Review: Daddy's Home
PLOT: A low-key stepfather’s (Will Ferrell) world is turned upside-down by the arrival of his wife’s (Linda Cardellini) ex (Mark Wahlberg) – the too-cool father of her children. Immediately, the two men begin competing with each-other over their kids’ affection.
REVIEW: It’s no surprise that Will Ferrell and Mark Wahlberg were keen to reunite following the critical and box office success of THE OTHER GUYS. In the years since, Wahlberg’s become a much more common sight in comedy, with him having achieved major success with TED (not so much the sequel). However, DADDY’S HOME marks Wahlberg’s first attempt at a family comedy, a genre which – to be sure – hasn’t always served co-star Will Ferrell that well with early films of that ilk (KICKING & SCREAMING, BEWITCHED) laying an egg with audiences.
Sure enough, DADDY’S HOME is far from Will Ferrell’s best work but – at the same time – it’s nowhere near as bad as his team-up with Kevin Hart is the awful GET HARD. Ferrell doesn’t have to stretch too much here, playing his usual lovable doofus whose cuddly exterior occasionally gives way to a near-psychotic temper. Ferrell does his usual shtick, acting all sweet one moment and then lobbing basketballs at disabled kids the next. It’s a familiar part for him, but Ferrell – as he usually is – is a personable guy and easy to like.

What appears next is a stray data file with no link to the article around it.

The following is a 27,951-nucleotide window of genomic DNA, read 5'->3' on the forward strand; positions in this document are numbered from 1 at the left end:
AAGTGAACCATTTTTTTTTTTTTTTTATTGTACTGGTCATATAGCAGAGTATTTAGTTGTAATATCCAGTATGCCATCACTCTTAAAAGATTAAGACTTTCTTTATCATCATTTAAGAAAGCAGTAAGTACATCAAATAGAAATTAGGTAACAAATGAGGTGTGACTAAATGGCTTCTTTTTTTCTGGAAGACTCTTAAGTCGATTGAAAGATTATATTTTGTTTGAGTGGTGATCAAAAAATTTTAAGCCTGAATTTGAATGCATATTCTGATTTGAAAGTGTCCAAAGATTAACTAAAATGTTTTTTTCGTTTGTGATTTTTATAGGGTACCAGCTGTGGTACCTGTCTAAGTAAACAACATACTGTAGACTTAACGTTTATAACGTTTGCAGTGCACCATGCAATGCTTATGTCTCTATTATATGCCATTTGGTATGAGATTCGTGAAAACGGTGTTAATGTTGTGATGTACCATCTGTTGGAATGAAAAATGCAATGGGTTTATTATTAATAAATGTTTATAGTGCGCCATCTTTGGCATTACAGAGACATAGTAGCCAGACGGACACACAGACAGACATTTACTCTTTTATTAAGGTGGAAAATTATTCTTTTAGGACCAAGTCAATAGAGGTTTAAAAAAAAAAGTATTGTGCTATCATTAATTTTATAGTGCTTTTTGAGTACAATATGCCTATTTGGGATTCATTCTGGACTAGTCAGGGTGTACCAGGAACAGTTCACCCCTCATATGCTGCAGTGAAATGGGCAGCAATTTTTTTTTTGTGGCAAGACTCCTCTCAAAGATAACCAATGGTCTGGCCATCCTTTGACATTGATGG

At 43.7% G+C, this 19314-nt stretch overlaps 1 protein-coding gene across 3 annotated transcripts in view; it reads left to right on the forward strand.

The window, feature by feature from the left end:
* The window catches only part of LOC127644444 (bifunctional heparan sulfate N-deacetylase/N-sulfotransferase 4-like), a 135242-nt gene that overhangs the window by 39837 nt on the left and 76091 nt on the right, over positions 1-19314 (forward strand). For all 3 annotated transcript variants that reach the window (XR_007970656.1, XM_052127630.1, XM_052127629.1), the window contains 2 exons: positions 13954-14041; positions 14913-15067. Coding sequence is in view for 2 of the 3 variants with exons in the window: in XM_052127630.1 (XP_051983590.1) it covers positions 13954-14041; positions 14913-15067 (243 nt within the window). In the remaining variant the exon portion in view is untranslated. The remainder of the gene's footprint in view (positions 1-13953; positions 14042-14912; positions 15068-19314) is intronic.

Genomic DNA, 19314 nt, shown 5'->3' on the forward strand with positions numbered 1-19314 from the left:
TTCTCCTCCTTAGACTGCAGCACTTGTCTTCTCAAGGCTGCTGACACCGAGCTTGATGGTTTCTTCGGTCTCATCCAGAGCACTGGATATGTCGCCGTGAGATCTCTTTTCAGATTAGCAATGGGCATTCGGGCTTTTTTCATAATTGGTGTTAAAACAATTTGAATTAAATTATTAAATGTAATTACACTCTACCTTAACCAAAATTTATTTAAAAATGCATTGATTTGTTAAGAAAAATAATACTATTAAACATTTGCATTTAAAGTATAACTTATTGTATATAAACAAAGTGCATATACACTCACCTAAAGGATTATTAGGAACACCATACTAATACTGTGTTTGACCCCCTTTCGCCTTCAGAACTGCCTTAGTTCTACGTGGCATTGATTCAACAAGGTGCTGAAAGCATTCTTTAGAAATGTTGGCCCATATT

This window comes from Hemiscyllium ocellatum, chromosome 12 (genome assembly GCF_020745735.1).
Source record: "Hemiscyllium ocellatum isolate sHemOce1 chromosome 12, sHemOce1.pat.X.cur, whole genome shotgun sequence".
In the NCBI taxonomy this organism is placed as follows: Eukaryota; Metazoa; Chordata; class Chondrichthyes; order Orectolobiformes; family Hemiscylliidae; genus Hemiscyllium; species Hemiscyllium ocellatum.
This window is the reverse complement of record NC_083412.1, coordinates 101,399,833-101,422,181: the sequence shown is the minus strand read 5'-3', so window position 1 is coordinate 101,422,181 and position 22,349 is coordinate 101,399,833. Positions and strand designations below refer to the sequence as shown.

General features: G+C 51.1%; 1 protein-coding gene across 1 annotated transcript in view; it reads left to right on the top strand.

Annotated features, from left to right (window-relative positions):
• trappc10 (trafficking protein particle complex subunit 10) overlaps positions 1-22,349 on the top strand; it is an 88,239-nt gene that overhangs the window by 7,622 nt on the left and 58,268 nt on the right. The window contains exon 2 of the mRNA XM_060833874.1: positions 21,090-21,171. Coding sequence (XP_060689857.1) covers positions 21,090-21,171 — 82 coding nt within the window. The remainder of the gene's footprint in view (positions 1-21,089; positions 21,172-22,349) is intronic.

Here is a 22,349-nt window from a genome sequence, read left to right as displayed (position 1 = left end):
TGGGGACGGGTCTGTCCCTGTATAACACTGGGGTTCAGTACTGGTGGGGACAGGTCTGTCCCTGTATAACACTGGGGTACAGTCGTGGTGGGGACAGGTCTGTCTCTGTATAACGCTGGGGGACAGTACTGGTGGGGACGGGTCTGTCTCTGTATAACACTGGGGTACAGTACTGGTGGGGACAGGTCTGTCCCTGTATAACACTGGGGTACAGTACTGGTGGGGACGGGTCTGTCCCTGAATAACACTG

For his part, Wahlberg seems to be having the time of his life playing gags opposite a real, live human as opposed to a CG-talking bear. He’s new enough to comedy that what he’s doing here doesn’t feel too familiar, with him basically transplanting any of his usual alpha-male action heroes into a domestic comedy, a gag which works relatively well. While they play enemies here, both men seem to have some affection for each other and that comes through on-screen. Wahlberg also plays well opposite co-star Linda Cardellini, as his ex-wife who – despite opting for nice, reliable Will Ferrell, can’t help but be attracted to her edgy ex, with him taking every opportunity to display his six-pack for her and the envious Ferrell.
However, DADDY’S HOME’s premise is a bit thin and it had a hard-time sustaining the relatively brief ninety minute running time. A lengthy subplot involving a fertility doctor falls flat, and an ongoing joke involving Ferrell’s boss’ (Thomas Haden Church) ex-wife likely fails to produce many laughs. The most successful subplot involves Hannibal Buress as a repairman who thinks Ferrell’s racist. While this seems like a bit of a repeat from the dreadful GET HARD, the payoff is better and Buress is a funny guy.
In the end, DADDY’S HOME is far inferior to the type of comedies Ferrell generates when he’s paired with someone of Adam McKay or Jay Roach’s caliber, with director/co-writer Sean Anders (THAT’S MY BOY, HORRIBLE BOSSES 2) only really delivering something of BLADES OF GLORY-level quality. Still, as far as Ferrell sometime fare, things could be a lot worse and for what it is DADDY’S HOME is a reasonably funny family comedy.
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